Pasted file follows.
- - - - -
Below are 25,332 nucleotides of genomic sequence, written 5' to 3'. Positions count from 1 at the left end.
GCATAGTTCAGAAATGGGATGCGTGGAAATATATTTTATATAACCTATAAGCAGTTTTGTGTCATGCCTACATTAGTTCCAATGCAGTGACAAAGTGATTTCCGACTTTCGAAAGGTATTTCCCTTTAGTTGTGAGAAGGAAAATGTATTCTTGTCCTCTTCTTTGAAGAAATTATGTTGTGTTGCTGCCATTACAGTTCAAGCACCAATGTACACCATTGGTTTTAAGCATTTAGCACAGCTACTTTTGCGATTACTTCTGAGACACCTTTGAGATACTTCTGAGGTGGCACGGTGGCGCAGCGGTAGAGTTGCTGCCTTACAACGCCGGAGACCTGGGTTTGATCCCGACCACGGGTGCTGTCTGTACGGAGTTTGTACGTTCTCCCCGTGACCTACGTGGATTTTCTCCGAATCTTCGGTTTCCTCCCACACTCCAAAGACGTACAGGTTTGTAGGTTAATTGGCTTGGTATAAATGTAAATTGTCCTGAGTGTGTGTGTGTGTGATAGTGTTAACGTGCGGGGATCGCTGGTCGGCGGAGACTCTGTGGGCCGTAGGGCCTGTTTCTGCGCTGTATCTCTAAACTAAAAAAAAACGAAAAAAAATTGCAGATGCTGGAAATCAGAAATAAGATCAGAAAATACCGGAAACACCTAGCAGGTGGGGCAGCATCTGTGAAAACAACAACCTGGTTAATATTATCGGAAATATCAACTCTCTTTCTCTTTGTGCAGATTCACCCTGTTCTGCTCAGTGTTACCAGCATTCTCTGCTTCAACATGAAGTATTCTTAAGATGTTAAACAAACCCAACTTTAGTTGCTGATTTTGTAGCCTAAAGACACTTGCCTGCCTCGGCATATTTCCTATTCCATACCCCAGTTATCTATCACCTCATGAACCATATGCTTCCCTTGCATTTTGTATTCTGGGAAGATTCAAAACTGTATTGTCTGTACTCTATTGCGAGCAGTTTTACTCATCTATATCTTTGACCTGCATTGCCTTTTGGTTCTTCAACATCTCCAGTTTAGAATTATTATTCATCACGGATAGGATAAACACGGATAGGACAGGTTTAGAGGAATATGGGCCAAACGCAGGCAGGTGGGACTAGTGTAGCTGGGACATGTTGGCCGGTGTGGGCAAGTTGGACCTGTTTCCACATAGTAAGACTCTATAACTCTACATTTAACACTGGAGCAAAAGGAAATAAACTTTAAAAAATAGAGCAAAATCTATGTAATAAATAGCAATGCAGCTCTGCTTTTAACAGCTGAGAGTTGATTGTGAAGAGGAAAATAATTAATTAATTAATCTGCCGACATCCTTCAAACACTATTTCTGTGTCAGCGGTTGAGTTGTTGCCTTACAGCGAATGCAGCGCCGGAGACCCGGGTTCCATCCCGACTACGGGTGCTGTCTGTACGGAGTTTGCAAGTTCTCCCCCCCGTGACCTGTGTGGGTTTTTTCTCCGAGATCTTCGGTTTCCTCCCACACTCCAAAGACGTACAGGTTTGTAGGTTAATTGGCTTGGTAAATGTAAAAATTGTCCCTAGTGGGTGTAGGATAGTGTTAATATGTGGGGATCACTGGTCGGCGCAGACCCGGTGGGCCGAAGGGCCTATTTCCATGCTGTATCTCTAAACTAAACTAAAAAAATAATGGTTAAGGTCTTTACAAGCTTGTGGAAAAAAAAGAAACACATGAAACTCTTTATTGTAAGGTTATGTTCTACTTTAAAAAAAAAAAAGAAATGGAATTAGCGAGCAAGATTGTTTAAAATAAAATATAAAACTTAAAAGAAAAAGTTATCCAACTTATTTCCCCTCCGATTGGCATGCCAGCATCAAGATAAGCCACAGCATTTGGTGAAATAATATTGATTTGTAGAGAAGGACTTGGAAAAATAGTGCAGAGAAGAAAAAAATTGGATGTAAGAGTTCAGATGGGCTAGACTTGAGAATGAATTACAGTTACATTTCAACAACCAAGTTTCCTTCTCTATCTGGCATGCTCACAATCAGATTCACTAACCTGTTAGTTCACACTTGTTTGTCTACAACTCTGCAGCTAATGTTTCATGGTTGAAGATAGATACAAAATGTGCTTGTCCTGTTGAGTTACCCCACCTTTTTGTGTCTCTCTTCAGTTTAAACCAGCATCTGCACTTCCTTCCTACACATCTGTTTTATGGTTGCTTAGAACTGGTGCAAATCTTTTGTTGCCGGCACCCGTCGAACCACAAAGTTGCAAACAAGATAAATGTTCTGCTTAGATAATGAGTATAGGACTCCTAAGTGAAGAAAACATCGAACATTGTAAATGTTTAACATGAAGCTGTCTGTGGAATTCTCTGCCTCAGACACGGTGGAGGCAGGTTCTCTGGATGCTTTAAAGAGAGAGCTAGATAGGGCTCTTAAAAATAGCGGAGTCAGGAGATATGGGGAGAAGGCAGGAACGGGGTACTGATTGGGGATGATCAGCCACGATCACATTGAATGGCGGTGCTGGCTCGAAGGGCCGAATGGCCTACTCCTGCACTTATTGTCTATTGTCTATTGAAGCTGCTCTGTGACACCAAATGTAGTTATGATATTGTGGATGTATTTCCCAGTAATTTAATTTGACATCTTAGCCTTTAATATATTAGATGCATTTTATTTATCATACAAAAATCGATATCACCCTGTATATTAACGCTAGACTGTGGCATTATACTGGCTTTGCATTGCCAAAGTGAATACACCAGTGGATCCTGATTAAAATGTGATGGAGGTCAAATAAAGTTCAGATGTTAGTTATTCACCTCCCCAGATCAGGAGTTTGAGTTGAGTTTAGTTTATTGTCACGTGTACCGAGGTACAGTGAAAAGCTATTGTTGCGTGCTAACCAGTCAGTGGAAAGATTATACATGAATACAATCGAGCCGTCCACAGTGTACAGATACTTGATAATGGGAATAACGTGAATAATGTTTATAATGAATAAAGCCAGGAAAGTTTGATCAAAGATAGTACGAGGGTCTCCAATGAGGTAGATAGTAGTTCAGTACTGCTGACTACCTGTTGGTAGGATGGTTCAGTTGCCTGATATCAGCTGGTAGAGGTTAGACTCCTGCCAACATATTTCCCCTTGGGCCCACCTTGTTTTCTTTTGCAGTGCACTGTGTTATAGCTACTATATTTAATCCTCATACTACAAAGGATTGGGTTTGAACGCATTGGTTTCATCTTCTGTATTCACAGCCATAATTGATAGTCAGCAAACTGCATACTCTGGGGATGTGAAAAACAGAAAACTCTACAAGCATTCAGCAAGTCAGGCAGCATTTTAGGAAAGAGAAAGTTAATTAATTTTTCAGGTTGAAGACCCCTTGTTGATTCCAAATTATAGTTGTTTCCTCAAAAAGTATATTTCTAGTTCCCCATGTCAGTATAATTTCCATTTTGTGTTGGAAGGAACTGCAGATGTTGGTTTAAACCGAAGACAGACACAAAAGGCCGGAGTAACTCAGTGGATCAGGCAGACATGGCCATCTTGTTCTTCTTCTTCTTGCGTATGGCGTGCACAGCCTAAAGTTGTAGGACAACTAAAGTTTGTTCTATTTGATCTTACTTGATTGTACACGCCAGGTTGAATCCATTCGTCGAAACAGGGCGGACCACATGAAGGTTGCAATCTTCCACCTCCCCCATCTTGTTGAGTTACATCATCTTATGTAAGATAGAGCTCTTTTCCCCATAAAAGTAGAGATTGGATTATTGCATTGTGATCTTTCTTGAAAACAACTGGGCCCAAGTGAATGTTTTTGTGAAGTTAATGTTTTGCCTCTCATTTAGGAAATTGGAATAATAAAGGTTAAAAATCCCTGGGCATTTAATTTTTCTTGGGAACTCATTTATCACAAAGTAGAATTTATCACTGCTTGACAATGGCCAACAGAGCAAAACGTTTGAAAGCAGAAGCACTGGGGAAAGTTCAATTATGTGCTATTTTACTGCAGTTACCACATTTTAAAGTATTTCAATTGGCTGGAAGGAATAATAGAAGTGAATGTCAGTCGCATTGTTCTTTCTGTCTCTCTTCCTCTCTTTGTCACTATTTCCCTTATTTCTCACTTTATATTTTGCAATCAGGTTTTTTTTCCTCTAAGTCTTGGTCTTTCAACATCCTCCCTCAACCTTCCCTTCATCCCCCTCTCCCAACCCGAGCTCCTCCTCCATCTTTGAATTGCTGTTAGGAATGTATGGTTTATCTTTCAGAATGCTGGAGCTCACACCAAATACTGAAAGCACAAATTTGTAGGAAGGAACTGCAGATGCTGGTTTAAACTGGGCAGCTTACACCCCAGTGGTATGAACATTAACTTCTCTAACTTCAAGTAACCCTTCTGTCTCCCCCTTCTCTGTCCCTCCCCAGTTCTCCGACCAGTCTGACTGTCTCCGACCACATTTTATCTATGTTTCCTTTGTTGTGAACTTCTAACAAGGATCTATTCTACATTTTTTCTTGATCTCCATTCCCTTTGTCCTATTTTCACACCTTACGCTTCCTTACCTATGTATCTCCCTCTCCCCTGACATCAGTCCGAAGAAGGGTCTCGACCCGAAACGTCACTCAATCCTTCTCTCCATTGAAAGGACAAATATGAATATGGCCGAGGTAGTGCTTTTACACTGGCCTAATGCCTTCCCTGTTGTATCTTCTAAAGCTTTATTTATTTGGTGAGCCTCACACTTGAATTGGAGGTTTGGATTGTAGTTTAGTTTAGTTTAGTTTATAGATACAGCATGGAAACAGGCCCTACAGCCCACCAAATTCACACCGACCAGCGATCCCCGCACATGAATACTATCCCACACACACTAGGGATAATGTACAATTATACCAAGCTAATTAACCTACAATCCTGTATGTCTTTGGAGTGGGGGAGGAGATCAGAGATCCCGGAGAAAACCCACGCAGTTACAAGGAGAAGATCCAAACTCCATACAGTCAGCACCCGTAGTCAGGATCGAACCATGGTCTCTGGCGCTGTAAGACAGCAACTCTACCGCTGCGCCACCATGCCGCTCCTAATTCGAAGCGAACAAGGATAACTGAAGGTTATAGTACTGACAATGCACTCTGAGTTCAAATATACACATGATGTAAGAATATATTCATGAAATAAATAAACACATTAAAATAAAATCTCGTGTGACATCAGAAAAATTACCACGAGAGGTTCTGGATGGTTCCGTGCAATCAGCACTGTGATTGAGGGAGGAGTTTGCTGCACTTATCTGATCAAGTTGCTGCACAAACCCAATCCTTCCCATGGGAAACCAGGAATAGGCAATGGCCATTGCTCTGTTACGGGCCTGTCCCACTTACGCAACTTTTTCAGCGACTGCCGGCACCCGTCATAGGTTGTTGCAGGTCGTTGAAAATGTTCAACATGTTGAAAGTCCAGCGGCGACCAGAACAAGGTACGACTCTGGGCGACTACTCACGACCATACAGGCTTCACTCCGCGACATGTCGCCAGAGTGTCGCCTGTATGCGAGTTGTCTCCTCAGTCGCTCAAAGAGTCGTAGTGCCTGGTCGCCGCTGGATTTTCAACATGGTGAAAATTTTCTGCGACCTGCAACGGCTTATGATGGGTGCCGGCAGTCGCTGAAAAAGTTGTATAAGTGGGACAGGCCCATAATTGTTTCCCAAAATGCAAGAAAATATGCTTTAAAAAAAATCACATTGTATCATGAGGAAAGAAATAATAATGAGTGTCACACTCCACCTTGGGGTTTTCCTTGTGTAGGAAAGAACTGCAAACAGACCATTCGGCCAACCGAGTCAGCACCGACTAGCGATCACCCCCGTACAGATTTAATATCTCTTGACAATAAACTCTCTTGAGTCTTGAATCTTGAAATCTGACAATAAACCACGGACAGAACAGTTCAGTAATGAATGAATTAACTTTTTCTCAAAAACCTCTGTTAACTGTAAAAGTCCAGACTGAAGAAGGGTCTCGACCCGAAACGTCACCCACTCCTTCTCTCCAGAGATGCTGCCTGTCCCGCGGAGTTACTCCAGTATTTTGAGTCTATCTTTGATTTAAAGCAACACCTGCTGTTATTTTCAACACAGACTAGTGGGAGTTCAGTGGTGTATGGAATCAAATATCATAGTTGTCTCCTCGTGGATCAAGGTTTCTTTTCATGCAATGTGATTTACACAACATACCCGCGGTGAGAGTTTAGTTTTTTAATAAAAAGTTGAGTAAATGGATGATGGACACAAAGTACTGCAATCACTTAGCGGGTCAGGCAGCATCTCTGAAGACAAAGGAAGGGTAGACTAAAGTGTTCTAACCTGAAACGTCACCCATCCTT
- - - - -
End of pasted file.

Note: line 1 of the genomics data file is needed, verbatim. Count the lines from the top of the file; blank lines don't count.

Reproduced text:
Below are 25,332 nucleotides of genomic sequence, written 5' to 3'. Positions count from 1 at the left end.